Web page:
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The men who could be pope: Cardinal Seán O’Malley

The Capuchin with a gentle heart

By on Thursday, 7 March 2013

Cardinal O’Malley celebrates Mass in the Archdiocese of Boston’s Bethany Chapel

Cardinal O’Malley celebrates Mass in the Archdiocese of Boston’s Bethany Chapel

Watch the Rome Reports video profile.

Recently I attended a funeral at which Seán Cardinal O’Malley, Archbishop of Boston, was the main celebrant. He had flown down to Washington to honour the memory of an old friend with whom he had worked for many years on charitable projects, long before he became a bishop. In listening to the cardinal, I was struck not only by his personal humility, but also by the fact that the Mass was celebrated in a mixture of English, Spanish, and Latin. His willingness to use several different languages to communicate with a very diverse group of people gathered in a large Catholic church, and who all needed to be reached out to in different ways, is rather illuminating of the man himself.

Born in Ohio in 1944, O’Malley professed his vows as a Capuchin friar at the age of 21, was ordained a priest at 26, and began teaching at the Catholic University of America in Washington DC. In 1973 the then Fr O’Malley became the head of the Hispanic Catholic Center in Washington, where among other projects he founded El Pregonero, the first Spanish-language newspaper in the American capital. It is still widely read and circulated today in Washington’s growing Hispanic community.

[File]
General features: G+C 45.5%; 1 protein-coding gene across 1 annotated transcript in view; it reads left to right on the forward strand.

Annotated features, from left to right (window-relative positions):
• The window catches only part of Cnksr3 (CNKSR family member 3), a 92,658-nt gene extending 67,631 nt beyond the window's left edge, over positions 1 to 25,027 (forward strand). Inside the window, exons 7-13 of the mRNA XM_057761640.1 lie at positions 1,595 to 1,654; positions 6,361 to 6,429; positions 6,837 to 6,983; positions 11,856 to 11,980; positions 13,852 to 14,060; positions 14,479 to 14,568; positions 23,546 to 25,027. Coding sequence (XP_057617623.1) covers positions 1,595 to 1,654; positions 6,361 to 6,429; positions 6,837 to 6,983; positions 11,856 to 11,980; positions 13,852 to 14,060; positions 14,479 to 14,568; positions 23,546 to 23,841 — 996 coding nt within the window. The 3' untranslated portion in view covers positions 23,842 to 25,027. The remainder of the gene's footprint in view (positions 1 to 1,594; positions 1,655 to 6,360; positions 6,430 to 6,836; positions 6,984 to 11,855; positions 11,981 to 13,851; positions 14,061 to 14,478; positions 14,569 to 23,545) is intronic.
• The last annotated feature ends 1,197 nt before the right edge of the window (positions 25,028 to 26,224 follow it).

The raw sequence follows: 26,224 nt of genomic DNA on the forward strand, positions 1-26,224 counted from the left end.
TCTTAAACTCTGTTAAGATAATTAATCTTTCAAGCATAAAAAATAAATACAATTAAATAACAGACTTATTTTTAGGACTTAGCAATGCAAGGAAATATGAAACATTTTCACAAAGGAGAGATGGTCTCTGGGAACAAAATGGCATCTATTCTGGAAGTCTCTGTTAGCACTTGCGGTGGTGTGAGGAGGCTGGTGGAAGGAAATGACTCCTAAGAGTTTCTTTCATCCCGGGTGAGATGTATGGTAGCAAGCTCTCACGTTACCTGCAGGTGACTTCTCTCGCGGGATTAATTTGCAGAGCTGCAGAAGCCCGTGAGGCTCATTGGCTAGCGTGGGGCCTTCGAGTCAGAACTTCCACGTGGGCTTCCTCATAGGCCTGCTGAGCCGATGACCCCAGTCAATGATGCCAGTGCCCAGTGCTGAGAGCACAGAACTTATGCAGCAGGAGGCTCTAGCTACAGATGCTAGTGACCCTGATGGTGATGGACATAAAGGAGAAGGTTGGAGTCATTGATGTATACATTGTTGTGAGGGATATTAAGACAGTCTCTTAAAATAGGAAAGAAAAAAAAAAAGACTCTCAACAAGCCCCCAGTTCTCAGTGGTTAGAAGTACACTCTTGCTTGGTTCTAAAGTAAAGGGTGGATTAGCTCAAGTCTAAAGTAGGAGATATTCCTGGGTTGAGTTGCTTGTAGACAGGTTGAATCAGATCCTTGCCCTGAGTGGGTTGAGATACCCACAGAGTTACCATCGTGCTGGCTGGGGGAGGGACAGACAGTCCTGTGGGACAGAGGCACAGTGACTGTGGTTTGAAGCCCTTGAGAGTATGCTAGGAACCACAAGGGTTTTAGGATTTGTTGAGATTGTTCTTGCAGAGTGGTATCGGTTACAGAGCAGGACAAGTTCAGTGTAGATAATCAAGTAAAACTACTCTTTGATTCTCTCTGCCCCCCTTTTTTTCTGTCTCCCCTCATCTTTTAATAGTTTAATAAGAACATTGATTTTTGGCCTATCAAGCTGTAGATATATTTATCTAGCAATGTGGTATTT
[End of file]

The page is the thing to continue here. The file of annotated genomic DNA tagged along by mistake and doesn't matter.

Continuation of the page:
Fr O’Malley’s recognition of the growing importance of the Spanish-speaking Catholic community, and how to use media to reach out to what has often been an underserved population, is something which has continued to characterise the now Cardinal O’Malley’s service as a bishop.

Fr O’Malley was first appointed a coadjutor bishop of the Diocese of St Thomas, in the US Virgin Islands, by Pope John Paul II in 1984, coming to serve as the Bishop of St Thomas from 1985 until 1992. He was later appointed Bishop of Fall River, Massachussetts, in 1992, and served in that post until 2002, when he was made Bishop of Palm Beach, Florida. But in 2003, following the disclosure of the sexual abuse scandal in the Archdiocese of Boston, Bishop O’Malley was appointed to succeed Bernard Cardinal Law following the latter’s resignation.